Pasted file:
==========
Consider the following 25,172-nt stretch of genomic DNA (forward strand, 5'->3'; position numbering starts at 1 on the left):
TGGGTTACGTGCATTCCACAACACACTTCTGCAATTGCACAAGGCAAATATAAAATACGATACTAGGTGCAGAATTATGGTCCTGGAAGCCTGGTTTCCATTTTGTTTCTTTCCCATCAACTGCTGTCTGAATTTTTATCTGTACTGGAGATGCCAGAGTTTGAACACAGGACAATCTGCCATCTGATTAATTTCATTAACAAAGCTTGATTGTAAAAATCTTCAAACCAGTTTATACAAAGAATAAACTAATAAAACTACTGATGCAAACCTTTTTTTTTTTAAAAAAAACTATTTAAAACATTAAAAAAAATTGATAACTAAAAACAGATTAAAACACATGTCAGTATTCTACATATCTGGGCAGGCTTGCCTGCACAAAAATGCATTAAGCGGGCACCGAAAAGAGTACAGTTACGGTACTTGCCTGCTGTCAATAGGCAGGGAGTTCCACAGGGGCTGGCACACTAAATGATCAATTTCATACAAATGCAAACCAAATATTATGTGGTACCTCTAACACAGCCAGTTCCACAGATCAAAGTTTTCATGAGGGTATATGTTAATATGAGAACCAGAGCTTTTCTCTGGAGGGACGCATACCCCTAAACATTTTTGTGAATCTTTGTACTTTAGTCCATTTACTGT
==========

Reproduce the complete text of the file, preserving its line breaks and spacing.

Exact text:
Consider the following 25,172-nt stretch of genomic DNA (forward strand, 5'->3'; position numbering starts at 1 on the left):
TGGGTTACGTGCATTCCACAACACACTTCTGCAATTGCACAAGGCAAATATAAAATACGATACTAGGTGCAGAATTATGGTCCTGGAAGCCTGGTTTCCATTTTGTTTCTTTCCCATCAACTGCTGTCTGAATTTTTATCTGTACTGGAGATGCCAGAGTTTGAACACAGGACAATCTGCCATCTGATTAATTTCATTAACAAAGCTTGATTGTAAAAATCTTCAAACCAGTTTATACAAAGAATAAACTAATAAAACTACTGATGCAAACCTTTTTTTTTTTAAAAAAAACTATTTAAAACATTAAAAAAAATTGATAACTAAAAACAGATTAAAACACATGTCAGTATTCTACATATCTGGGCAGGCTTGCCTGCACAAAAATGCATTAAGCGGGCACCGAAAAGAGTACAGTTACGGTACTTGCCTGCTGTCAATAGGCAGGGAGTTCCACAGGGGCTGGCACACTAAATGATCAATTTCATACAAATGCAAACCAAATATTATGTGGTACCTCTAACACAGCCAGTTCCACAGATCAAAGTTTTCATGAGGGTATATGTTAATATGAGAACCAGAGCTTTTCTCTGGAGGGACGCATACCCCTAAACATTTTTGTGAATCTTTGTACTTTAGTCCATTTACTGT